Once a civil servant decides to bring a change, there is nothing that can stop them. Meet Ritu Sain, an IAS officer, who made a huge difference in people’s lives. She had set an example recently in Chhattisgarh’s Ambikapur city in Surguja district where she turned the town from a stinking place to a clean town where people would love to live.
She is a 2003-batch Indian Administrative Service (IAS) officer who recalls her old memories when she initially stepped into this town in February 2014. The moment she entered, she couldn’t bear the smell and it was then she decided to bring a change.
“There was a big signpost welcoming people to the municipal corporation of Ambikapur, and bang opposite that was a huge open dumping yard. The stink was unbearable. I thought to myself, what kind of impression the city would create if this was the first thing a person saw after entering,” she said.
Sain had just taken the post of collector in Ambikapur and she knew what she was going to do about it. She was familiar with her responsibilities and was determined towards her deed. “There was no looking back since that day. I was clear about what I wanted to do,” Sain, now Chhattisgarh’s additional resident commissioner in Delhi, said.
“It was a challenge. The city with a population of 1,45,000 had meagre funds and hardly any capacity to take up the cleaning task. I knew whatever I did would have to be participatory, viable and replicable,” Sain, who pursued international relations from Delhi’s Jawaharlal Nehru University, said.
After a hectic discussion with all the stakeholders available, Sain made a decisive plan within two months. The solid and liquid resource management model was started on a pilot basis in one ward.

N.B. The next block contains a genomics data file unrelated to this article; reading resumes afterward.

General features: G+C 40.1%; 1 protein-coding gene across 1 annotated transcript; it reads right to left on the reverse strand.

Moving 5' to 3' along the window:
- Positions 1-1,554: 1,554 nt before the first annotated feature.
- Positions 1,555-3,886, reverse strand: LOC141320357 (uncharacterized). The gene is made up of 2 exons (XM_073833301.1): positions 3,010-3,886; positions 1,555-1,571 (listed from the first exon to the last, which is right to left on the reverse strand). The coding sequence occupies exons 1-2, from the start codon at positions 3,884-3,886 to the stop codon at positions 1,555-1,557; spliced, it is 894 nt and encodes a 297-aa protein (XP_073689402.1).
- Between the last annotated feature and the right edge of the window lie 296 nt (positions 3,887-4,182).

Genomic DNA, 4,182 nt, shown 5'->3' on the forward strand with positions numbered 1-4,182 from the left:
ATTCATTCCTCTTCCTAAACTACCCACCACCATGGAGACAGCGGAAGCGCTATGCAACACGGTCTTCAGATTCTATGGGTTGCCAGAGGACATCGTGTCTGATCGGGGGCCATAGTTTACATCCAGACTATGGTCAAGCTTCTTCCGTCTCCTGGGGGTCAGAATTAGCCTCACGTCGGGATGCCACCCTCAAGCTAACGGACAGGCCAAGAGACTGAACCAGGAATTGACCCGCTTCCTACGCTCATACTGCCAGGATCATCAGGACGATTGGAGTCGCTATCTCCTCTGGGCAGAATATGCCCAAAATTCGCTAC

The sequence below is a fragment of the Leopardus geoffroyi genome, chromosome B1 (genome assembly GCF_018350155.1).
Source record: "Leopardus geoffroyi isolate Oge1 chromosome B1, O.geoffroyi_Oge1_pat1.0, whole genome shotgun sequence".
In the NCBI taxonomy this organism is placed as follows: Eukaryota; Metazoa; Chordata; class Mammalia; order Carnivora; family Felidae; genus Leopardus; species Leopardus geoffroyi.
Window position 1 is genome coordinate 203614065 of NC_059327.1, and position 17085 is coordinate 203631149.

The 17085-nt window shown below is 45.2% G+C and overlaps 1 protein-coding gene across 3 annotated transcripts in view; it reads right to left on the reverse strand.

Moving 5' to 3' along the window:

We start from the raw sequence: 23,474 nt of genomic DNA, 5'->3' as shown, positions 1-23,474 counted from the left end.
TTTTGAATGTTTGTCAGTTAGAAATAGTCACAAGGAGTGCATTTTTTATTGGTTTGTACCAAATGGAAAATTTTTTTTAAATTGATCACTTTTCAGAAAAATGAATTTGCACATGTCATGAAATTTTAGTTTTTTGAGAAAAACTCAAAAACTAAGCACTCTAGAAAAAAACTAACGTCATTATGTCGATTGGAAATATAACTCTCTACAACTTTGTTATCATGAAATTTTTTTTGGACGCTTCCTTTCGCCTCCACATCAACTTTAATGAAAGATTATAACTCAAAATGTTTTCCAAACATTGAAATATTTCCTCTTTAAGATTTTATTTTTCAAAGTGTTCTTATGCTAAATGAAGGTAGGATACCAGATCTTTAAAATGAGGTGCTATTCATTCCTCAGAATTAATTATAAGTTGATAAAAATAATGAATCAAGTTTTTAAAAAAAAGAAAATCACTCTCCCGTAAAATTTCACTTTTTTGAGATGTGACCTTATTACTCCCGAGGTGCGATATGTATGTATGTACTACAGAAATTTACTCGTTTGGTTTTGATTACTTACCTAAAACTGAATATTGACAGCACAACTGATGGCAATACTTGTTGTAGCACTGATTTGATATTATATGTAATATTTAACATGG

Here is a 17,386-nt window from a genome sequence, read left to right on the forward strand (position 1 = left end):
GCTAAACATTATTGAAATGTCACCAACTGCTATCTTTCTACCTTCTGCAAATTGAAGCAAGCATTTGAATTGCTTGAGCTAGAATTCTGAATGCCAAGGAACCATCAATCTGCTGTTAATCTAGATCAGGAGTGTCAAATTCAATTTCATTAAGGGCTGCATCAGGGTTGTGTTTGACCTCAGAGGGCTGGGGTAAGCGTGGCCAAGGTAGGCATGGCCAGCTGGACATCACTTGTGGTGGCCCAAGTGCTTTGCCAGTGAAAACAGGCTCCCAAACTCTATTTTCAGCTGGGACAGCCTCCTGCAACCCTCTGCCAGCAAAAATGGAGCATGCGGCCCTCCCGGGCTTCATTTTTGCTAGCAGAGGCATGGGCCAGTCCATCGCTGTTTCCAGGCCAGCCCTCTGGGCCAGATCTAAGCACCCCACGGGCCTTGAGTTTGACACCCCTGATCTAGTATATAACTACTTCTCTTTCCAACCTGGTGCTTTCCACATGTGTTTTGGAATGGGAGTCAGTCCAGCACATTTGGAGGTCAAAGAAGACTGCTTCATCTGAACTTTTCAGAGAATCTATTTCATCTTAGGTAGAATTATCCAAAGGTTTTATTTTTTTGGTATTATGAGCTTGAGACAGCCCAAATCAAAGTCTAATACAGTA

Women from self-help groups (SHG) were tied up. A three-member team consisting of SHG workers was devised. Each team was allocated 100 households, where they would have to go door to door collecting waste.
A garbage clinic was opened in the ward, where the women separated the collected material into 24 categories of organic and inorganic waste. A third and final round of micro dissociation was done, after which the refined and cleaned waste was sold to scrap dealers.
By May 2016, all 48 wards of the city were covered and then the municipality also charged per user fine for door-to-door collections. As of now, 447 women work from 7 am to 5 pm daily at 48 garbage segregation centres with safety measures and they also undergo health checkups on a regular basis. All of them are also issued with safety gear such as jackets, aprons, gloves and masks.
Finally, the 16-acre yard has been transformed into a sanitation awareness park. The result is perceived clearly by people, the 200 overflowing community dustbins have been replaced by just five.
“It’s a self-sustaining model. Each woman gets to earn Rs 5,000 per month from user fees and sale of recyclables. We have spent Rs 6 crore to put the entire infrastructure in place and have already earned Rs 2 crore. The money earned is being spent on the sanitation workers,” Sain said.
Due to Sain’s efforts, in the 2018 cleanliness survey by the Union housing and urban affairs ministry, Ambikapur was declared the cleanest small city. “It’s very fulfilling to see that something we started has come so far and is sustaining itself,” she said.